31 May 2022 - 31 May 2022
3:00PM - 5:00PM
Online via Zoom
We welcome Professor Roe-Min Kok for this CNCS co-hosted event with her talk on ‘Genealogies of Heimat’
Title: ‘Genealogies of Heimat’
Abstract - Most commentators have assumed that both Clara Wieck and Robert Schumann enjoyed middle-class (bürgerlich) upbringings, and that theirs was a ‘love-match’ or Liebesheirat in which they came together exclusively because of mutual affection, which also tided them over their difficulties. Indeed, in the period leading up to their union, the lovers had invoked rustic settings, complimented each other as simple people with noble dispositions, and envisioned Heimat-infused imagery as a prototype for their life together, by drawing upon the tradition of Heimat as idealized ‘home’, ‘homeland’, and ‘belonging’ (Peter Blickle). But those who have studied Clara’s life frequently remind us about one of the couple’s starkest differences: her strong desire to continue her career after marriage, which conflicted with his deep-seated belief that she should be a stay-at-home mother (Hausfrau). As yet, no-one has explained the roots of this fundamental disagreement or closely studied its profound ramifications on their marital and family life. My talk today explores Clara’s and Robert’s dissimilar attitudes in light of their backgrounds. Using genealogies of the Schumann/ Schnabel and Wieck/ Tromlitz families, as well as analytical frameworks taken from the history of the European family, Mack Walker’s social biography of the hometown Bürger, Joan Scott and Louise Tilly’s research on working women, and Max Weber’s theories of social class, I show that Clara and Robert contracted an exogamous marriage. They came from noticeably different social classes (cf. Reich), each of which offered a distinctive viewpoint about family. These perspectives ultimately divided their understandings of Heimat as a daily reality and underlay their behaviours and motivations towards each other as well as their progeny.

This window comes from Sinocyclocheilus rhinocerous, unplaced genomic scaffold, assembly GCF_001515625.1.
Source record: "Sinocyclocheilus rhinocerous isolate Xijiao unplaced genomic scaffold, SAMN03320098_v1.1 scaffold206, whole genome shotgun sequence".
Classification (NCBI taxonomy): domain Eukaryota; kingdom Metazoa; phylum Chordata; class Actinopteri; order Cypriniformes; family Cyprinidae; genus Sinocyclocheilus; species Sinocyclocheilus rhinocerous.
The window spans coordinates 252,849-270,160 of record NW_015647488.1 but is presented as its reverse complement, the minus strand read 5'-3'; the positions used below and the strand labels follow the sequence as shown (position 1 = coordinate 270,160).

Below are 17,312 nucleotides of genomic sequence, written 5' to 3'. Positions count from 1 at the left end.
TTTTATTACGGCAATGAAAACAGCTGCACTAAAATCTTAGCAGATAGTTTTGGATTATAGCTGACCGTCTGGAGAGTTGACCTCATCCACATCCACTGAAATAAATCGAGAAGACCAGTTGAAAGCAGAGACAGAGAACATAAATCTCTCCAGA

Roe-Min Kok is an Associate Professor of Music at McGill University. Reflecting her broad cultural heritage, her research and teaching activities span topics ranging from the western art music canon to postcolonial and cultural theories. She pioneered the historical study of music and childhood and was among the first scholars to publish on music colonialism. Current projects include a monograph on the Schumann household, the Grove Music entry on Robert Schumann, The Oxford Handbook of Music Colonialism (co-edited with Erin Johnson-Williams and Yvonne Liao), Clara and Robert Schumann in Context (co-edited with Joe Davies), and Nineteenth-Century Piano Music by Women.